Australian Open organisers remain confident of starting the grand slam tournament on schedule on Monday.
No matches in the six warm-up events being held at Melbourne Park were played on Thursday after an employee at one of the hotels used for the two weeks of quarantine tested positive for the coronavirus on Wednesday.
More than 500 players and support staff deemed casual contacts are having to isolate until they receive a negative test but all the matches scheduled for Thursday have been moved to Friday, when forecast rain will present another headache.
Tournament director Craig Tiley told a press conference: "This does give us three days for the lead-in events to complete. Obviously tomorrow we've got some challenging weather, so we’ve got to work around that as well, and the intention is to start the Australian Open on Monday.
"We’re absolutely confident the Australian Open’s going to go ahead. We know we’ve got a period now we’ve got to work through with those players and their staff that needed tests. The probability is very low that there’s going to be any issue, we fully expect them all to test negative.
"If we have to go through this again, we'll go through this again."
"If we have to go through this again, we’ll go through this again. We’ve got another three and a half weeks of tennis and fully expect to keep to the original schedule once we get past today."
Tiley and his team have spent months negotiating arrangements to allow the tournament to happen, including funding charter flights and quarantine hotels for players and their support teams, and he added: "We want this to happen and we’ll do whatever to make it happen."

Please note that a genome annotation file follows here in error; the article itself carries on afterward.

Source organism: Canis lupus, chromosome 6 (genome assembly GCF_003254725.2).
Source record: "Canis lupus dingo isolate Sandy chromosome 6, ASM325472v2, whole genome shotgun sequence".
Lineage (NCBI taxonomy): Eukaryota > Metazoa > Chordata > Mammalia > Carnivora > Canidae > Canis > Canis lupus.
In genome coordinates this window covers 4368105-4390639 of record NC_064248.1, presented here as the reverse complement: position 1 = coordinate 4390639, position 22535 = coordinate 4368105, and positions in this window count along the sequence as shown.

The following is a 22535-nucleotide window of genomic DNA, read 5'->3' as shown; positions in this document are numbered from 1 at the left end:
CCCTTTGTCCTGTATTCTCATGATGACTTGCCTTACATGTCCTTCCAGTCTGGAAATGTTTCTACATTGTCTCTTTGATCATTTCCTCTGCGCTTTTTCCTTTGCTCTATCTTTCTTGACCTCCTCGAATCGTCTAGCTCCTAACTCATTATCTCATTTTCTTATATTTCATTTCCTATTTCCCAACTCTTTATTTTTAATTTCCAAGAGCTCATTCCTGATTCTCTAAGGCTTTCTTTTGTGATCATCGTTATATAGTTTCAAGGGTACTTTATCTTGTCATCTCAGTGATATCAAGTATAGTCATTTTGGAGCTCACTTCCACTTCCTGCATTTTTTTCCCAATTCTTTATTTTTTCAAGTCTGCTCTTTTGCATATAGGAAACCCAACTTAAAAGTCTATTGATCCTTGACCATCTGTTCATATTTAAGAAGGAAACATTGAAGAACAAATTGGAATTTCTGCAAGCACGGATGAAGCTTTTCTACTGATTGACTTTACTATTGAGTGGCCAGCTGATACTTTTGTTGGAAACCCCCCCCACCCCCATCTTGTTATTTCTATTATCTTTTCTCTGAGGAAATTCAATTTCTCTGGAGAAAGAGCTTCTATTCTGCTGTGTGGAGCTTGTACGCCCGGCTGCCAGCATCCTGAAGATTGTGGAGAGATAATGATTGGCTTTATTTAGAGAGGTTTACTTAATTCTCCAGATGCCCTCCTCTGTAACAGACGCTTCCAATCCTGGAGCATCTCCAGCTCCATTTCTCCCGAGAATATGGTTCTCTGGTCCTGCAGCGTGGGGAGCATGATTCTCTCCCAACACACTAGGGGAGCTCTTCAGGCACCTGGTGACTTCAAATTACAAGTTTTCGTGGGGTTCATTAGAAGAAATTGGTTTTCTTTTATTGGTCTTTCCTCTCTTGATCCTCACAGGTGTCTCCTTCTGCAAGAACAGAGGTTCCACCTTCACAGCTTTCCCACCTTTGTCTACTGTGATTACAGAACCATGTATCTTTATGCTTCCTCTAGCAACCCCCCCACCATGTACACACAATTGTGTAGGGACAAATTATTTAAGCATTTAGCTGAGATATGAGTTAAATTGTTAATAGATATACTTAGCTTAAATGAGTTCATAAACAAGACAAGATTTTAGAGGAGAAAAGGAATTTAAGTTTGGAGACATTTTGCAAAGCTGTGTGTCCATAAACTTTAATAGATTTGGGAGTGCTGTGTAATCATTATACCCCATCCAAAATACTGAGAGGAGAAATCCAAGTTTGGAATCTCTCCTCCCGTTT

There were plenty of complaints from players regarding the two weeks of quarantine, especially after it emerged that 72 would have to spend the entire period in their rooms following positive tests for people on three of the flights.
Tiley insisted there were no grumblings this time, though, saying: "The players have been remarkable. When we made the calls last night they completely accepted it. They’ve all gone and got tested. They’ve been really good and very appreciative of the opportunity to play."
It is not known how the man who tested positive caught the virus, and this incident, which has meant restrictions have been reinstated for all Melburnians, will add fuel to the fire of those who believe the tournament should not have taken place.
Tiley said: "We’ve all been through a tough time for the past year and we would not have made this decision to go ahead without the full endorsement and support of the Victorian Government.
"There’s no such thing as no risk, there’s always going to be risk and the objective is to minimise that as best as possible."
The draw had been due to be held today at 7am Irish time but has been pushed back to Friday.